Perspective: Operating Models Emerge for Accountable Care
This IDC Health Insights Perspective discusses the operating models for accountable care. As healthcare organizations have begun to take on financial risk and more actively manage patients, a number of operating models have emerged. The two primary models are either a centralized model, where all activities are typically carried out at the delivery system level, or a decentralized model, where all activity is conducted at the physician practice level. IDC Health Insights has found that organizations that use a combination of centralized and decentralized operations create a sustainable model for accountable care that is capable of managing the increasing level of risk. Organizations that take on a completely centralized approach to accountable care have invested or can invest in the infrastructure, domain expertise, and other resources required to manage programs, but they lack a relationship with the patient and are unable to intervene at the point of care to close gaps in care or review progress toward care plan goals. A decentralized approach has the benefit of a relationship with the patient and the ability to intervene at the point of care but often lacks the expertise, infrastructure, and financing required to scale a program.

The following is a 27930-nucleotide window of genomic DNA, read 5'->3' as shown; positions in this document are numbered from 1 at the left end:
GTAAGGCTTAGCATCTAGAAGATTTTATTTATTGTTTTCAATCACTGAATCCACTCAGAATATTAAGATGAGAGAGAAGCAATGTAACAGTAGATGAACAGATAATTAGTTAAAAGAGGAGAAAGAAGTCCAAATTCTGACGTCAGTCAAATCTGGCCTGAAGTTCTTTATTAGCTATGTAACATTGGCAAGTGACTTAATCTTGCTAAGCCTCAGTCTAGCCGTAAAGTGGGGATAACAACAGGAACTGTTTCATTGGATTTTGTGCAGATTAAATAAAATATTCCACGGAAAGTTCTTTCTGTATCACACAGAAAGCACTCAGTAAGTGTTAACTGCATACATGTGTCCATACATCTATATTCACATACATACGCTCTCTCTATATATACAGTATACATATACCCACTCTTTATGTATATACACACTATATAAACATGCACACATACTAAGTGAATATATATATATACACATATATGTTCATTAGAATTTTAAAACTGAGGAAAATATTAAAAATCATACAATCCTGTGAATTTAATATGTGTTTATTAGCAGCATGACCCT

Table 1 provides IDC Health Insights' suggested division of organizational dimensions between centralized and decentralized management. Keep in mind that not all organizations will fit this model. For example, a very large physician group practice may have the size and skill level to own all organizational dimensions. The designation of centralized model does not mean, for example, that physicians do not have access to data but that it is prepared and managed at the delivery system level. There is not a single dimension that does not require participation of both delivery system and physicians. During an interview for this research document, the COO of an integrated delivery system said, "transformation to risk-based contracting must be administratively led but physician driven."
The challenge for healthcare organizations is to find the balance between these two approaches that meets the culture and capabilities of all participating ecosystem members. While the model in Table 1 is a good place to start, organizations need to carefully evaluate the strengths of all parties and create clear expectations of roles and responsibilities. Sustainable accountable care requires an ecosystem where every participant should have a voice.Please Note: Extended description available upon request.